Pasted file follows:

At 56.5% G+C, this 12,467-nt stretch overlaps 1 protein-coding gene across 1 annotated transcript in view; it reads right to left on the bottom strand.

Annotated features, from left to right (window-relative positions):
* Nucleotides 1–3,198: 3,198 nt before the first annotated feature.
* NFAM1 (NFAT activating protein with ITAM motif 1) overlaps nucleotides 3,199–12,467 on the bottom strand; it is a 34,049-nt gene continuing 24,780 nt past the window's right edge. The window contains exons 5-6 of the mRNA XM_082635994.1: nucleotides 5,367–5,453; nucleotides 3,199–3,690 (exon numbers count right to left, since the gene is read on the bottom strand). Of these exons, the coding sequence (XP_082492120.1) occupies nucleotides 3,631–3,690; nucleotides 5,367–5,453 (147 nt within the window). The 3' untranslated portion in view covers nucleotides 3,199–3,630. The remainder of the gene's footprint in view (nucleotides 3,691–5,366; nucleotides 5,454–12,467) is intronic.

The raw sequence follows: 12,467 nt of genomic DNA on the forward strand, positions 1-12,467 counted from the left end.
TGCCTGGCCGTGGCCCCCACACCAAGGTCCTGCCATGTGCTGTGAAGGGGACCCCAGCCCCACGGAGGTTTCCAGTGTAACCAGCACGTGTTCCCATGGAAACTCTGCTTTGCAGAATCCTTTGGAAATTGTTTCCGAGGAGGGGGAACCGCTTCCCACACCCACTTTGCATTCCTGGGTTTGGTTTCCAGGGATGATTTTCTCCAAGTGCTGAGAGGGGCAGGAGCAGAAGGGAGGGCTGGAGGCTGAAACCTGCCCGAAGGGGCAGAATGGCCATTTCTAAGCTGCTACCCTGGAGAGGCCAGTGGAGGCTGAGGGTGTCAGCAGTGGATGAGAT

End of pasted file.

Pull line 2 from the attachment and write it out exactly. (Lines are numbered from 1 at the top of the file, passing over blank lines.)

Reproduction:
Annotated features, from left to right (window-relative positions):